Even though it's just one job, residents of Marshall, Texas, are trying to change the company's mind.
More than 600 people have signed a petition asking Amtrak to keep its customer service representative on staff at the Marshall Train Depot.
"I am now 80. I have 10 pounds of steel up my back from back surgery. I could not get off and on the train if it wasn't for a station agent," said Gail Beil, who rides the train about once a month.
Marshall Depot Board members, city leaders and concerned citizens presented the petition to the offices of Sens. Ted Cruz and John Cornyn and Rep. Louie Gohmert on Monday asking them to intervene.
They say station agent George Cantley is vital not only to the efficient operation of the station, but the safety of passengers.
"It's not like George is just greeting people, not just ticketing people. He has recurrent training every year, so he is there for safety of the passengers," said Christina Anderson, of the Marshall Depot Board and I-20 Corridor Council.
"We want to make sure Texas Eagle remains strong. And keeping it strong means that people have not only easy access to ticketing, easy access to the platform. If people see, 'Oh I can't reach a person at the station,' ridership will go down. Revenue will go down. It will have a negative impact."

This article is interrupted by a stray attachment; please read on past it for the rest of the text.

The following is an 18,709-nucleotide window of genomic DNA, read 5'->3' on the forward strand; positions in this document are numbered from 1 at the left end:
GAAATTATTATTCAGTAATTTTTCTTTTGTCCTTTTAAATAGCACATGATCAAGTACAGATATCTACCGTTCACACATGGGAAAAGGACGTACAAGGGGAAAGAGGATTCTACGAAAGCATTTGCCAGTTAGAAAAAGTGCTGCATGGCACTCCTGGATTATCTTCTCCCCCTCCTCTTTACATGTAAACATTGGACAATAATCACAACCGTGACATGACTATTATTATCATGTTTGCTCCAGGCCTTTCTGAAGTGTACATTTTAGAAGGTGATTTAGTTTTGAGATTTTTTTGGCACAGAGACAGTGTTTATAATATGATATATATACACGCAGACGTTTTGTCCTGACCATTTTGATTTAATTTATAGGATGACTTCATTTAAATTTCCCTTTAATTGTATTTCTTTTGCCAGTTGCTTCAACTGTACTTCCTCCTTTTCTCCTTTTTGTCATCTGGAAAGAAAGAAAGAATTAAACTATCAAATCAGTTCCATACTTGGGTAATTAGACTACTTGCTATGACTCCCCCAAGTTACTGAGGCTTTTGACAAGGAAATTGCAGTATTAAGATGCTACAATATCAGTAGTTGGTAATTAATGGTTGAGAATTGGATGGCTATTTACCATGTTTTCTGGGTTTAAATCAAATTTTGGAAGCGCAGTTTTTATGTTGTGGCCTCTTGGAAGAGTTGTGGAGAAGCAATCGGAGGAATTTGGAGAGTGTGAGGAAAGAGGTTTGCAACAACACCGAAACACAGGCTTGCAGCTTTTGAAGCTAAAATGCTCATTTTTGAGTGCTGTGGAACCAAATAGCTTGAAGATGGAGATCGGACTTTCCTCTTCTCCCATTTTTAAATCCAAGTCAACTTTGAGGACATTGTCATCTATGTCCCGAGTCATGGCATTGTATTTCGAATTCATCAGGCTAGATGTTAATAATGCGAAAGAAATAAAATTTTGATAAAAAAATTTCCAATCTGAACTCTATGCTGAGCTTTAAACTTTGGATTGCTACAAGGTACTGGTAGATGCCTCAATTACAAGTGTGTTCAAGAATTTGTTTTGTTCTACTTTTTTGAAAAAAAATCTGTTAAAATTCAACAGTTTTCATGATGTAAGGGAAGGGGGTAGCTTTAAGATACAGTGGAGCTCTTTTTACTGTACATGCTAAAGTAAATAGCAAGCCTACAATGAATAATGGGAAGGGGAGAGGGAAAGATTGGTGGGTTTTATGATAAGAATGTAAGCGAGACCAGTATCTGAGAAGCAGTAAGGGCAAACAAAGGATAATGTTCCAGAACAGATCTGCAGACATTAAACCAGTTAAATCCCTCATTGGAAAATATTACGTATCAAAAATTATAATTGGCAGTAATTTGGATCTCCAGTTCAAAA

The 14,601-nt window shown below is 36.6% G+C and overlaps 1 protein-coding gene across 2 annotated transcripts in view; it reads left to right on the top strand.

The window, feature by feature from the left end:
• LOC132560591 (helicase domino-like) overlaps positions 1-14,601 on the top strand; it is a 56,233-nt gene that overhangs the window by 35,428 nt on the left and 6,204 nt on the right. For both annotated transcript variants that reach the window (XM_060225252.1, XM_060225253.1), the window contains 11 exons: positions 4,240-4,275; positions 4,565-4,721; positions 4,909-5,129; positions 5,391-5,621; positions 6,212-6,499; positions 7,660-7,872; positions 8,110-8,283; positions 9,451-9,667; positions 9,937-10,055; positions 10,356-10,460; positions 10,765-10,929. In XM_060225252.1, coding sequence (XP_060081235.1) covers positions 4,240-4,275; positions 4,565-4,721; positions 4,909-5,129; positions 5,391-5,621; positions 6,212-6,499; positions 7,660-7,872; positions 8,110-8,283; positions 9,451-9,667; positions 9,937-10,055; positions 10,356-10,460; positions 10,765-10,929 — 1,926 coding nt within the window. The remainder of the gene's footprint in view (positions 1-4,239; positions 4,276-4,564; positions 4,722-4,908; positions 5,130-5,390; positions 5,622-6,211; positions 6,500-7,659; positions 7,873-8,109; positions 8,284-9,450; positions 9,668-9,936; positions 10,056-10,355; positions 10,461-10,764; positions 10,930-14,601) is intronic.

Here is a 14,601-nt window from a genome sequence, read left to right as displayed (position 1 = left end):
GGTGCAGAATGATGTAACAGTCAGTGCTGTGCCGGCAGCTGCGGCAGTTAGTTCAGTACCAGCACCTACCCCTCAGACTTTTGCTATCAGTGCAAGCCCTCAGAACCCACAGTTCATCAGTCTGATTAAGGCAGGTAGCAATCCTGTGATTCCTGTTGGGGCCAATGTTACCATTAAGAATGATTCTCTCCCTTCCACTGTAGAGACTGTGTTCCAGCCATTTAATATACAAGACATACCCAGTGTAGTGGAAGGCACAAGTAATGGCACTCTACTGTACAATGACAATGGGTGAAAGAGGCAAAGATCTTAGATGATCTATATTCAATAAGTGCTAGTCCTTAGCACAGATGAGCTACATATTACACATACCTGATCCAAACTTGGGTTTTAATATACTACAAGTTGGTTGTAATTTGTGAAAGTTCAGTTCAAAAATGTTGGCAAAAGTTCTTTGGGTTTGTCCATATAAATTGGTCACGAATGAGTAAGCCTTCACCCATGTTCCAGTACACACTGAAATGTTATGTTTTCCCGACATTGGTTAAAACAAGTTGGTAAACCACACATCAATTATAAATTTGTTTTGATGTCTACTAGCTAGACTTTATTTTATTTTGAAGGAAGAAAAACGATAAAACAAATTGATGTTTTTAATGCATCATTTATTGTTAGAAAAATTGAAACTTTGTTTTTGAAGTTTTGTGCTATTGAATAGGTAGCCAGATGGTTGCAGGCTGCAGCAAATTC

Amtrak spokesman Marc Magliari cites online sales for the change:
Fewer than 5 in 100 Amtrak tickets nationally are sold at ticket counters. While the percentage in locations such as Marshall can be higher, Amtrak customers have chosen with their keyboards and phones to ticket themselves electronically in numbers that have increased in recent years. Although there are 18 ticket windows being closed this year, this is not a reflection on the individual Customer Service Representatives, many of whom have served Amtrak long and well. Their union agreements can enable them to move to other jobs in other cities.
Amtrak remains committed to serving the Historic Marshall Depot, having spent nearly $2 million in the past few years in improving access from the platform to the station to the parking lot.
Texarkana, which saw 6,231 boardings and alightings in fiscal year 2017, lost its representative last month.
And the change in Marshall, which saw 8,404 get on an off trains there the same year, was announced at the end of April and is set to take effect June 29.
But residents there say Cantley and his position are too important to the community.
"If you figure in a week and a half, we put 580 names on a petition and Heaven knows how many letters to congressmen and anyone else who will sit still and some who won't, that should tell you something," Beil said.
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